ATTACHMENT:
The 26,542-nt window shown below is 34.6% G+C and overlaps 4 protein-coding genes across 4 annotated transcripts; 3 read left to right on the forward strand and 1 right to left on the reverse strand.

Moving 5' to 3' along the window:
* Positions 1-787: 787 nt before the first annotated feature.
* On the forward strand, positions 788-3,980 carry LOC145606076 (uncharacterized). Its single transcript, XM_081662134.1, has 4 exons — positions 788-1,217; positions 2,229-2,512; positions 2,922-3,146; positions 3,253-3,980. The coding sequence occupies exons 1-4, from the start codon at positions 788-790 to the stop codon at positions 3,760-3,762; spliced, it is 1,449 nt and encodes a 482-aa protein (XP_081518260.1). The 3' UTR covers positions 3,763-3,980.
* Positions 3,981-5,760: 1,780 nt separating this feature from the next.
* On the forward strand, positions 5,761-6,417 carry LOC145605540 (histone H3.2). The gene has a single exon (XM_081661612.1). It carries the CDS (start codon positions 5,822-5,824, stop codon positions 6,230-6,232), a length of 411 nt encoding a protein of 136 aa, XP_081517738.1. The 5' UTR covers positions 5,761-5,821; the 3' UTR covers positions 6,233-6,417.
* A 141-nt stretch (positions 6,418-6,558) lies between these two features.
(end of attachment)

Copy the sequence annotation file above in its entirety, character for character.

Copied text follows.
The 26,542-nt window shown below is 34.6% G+C and overlaps 4 protein-coding genes across 4 annotated transcripts; 3 read left to right on the forward strand and 1 right to left on the reverse strand.

Moving 5' to 3' along the window:
* Positions 1-787: 787 nt before the first annotated feature.
* On the forward strand, positions 788-3,980 carry LOC145606076 (uncharacterized). Its single transcript, XM_081662134.1, has 4 exons — positions 788-1,217; positions 2,229-2,512; positions 2,922-3,146; positions 3,253-3,980. The coding sequence occupies exons 1-4, from the start codon at positions 788-790 to the stop codon at positions 3,760-3,762; spliced, it is 1,449 nt and encodes a 482-aa protein (XP_081518260.1). The 3' UTR covers positions 3,763-3,980.
* Positions 3,981-5,760: 1,780 nt separating this feature from the next.
* On the forward strand, positions 5,761-6,417 carry LOC145605540 (histone H3.2). The gene has a single exon (XM_081661612.1). It carries the CDS (start codon positions 5,822-5,824, stop codon positions 6,230-6,232), a length of 411 nt encoding a protein of 136 aa, XP_081517738.1. The 5' UTR covers positions 5,761-5,821; the 3' UTR covers positions 6,233-6,417.
* A 141-nt stretch (positions 6,418-6,558) lies between these two features.